Sassafras albidum is a native shrub or small tree, sometimes called mitten tree.  It is one of the easiest trees to recognize because its leaves vary in shape--a most unusual feature.  They may have one, two or three lobes, thus many leaves look like mittens.  Flowers are yellowish, fairly small, and appear in spring.  Like its relatives cinnamon and spicebush, this plant has aromatic bark--scratch a stem and smell your fingers! 

Roots, bark and leaves of this plant have all been used by people for food and flavoring.  Sassafras was a traditional component of root beer, but because the roots have been shown to contain a carcinogen it is no longer used.  The leaves do not contain the carcinogen and they are still ground and used in creole dishes, mainly to flavor some types of gumbo.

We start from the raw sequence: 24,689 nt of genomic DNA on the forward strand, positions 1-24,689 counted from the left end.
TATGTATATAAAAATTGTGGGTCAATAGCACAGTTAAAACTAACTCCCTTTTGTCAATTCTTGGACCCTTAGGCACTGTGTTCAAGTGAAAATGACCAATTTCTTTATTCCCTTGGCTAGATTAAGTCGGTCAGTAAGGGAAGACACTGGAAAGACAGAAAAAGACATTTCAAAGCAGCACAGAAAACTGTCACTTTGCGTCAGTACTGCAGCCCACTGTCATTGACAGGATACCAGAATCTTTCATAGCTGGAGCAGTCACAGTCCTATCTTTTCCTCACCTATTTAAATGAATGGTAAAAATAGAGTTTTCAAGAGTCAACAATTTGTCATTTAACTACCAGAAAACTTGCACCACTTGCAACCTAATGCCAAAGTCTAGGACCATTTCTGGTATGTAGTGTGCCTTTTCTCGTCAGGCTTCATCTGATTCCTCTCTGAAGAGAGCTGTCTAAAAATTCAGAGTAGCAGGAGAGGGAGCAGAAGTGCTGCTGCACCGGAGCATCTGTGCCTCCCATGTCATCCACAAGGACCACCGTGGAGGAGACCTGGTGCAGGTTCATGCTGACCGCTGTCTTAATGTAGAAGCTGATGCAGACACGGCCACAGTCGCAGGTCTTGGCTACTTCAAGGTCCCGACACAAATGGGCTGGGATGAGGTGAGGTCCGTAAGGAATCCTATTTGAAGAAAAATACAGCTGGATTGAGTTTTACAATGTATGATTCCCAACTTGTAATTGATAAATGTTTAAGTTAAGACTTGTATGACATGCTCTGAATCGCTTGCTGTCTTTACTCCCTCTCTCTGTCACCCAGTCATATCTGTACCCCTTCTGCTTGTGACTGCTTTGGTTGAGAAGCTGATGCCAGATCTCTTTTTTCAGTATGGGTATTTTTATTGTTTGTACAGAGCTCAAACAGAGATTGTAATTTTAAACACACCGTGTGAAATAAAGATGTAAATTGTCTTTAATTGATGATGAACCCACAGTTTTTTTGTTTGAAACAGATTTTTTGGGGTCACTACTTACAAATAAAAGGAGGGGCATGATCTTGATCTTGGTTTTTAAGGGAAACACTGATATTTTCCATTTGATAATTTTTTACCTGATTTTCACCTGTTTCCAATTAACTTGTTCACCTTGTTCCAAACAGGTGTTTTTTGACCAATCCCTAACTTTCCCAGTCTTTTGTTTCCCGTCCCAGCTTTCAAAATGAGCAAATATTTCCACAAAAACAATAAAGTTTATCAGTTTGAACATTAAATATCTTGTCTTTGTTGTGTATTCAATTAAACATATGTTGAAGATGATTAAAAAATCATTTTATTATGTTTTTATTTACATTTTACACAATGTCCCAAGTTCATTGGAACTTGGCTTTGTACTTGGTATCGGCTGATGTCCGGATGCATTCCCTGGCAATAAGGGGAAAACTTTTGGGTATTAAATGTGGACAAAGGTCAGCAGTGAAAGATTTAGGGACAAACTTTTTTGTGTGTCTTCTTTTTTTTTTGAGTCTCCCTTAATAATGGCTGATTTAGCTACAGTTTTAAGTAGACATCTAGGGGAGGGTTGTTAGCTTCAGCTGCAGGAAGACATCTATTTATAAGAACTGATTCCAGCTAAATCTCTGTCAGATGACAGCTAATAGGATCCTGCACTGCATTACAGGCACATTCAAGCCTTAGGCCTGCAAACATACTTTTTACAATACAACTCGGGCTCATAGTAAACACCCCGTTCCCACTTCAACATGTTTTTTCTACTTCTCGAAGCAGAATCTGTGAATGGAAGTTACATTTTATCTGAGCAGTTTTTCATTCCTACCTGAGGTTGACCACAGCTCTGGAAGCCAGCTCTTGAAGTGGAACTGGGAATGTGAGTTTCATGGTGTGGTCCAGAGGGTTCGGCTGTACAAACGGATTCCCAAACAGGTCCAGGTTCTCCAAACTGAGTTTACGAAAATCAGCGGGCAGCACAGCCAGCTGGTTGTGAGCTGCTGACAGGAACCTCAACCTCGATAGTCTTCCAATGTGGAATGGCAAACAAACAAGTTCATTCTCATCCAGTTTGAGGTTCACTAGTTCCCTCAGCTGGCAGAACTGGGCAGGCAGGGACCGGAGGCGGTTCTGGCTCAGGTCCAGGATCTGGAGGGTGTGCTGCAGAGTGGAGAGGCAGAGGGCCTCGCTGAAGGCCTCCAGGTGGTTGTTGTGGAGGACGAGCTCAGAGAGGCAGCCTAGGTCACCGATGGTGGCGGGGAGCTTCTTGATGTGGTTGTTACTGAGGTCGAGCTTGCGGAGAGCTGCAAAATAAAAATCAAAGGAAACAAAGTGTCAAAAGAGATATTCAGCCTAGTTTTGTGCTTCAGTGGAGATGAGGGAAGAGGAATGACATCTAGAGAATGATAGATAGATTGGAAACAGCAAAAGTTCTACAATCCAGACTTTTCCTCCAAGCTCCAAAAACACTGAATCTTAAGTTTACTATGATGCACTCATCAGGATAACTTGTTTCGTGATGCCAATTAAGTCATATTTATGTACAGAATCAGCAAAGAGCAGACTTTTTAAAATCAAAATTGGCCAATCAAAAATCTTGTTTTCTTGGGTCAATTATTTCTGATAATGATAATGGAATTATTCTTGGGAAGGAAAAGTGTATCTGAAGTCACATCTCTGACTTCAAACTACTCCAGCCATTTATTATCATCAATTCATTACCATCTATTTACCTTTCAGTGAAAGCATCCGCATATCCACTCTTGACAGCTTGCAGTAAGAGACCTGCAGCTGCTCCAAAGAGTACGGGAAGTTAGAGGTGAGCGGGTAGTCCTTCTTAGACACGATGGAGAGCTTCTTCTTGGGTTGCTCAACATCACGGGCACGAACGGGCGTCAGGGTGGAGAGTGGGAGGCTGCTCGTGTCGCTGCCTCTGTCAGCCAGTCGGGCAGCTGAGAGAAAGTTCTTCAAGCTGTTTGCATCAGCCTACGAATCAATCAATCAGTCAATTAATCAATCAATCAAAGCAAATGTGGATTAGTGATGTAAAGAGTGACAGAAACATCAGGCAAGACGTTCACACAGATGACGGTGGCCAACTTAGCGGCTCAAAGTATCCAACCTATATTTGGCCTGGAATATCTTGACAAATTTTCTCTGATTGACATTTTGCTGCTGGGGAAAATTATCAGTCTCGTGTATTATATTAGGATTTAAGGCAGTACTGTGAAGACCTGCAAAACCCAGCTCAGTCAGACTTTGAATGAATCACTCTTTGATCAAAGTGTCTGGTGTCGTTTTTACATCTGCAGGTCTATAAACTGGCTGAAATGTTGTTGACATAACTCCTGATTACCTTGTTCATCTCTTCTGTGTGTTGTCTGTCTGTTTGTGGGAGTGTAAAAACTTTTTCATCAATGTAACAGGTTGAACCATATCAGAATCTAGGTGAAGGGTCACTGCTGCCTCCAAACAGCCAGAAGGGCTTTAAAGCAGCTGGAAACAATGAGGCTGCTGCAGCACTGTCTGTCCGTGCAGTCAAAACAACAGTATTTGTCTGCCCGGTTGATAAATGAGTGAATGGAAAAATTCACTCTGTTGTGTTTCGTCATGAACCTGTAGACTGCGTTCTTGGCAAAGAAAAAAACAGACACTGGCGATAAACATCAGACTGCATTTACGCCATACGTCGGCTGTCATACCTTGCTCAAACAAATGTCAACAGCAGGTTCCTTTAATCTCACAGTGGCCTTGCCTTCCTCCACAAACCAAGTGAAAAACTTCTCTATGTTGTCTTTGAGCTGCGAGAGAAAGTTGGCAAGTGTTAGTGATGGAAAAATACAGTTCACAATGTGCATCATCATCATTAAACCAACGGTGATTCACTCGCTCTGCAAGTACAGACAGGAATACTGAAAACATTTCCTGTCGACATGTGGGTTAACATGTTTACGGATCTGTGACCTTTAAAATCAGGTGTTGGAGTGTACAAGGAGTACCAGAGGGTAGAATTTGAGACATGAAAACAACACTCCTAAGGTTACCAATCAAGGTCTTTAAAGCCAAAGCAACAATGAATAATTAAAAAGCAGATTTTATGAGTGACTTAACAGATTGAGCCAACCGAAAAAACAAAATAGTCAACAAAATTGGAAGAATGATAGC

Sassafras is also a great plant for wildlife--it has tasty fruits and grazers may eat the leaves too.  There is a lot of sassafras on the trail but in many places it is being crowded by other plants. Simply cutting back the vines, honeysuckle, and other things crowding it can help it to compete. If you would like to help out with this, you should first watch the volunteer safety video.  Thanks!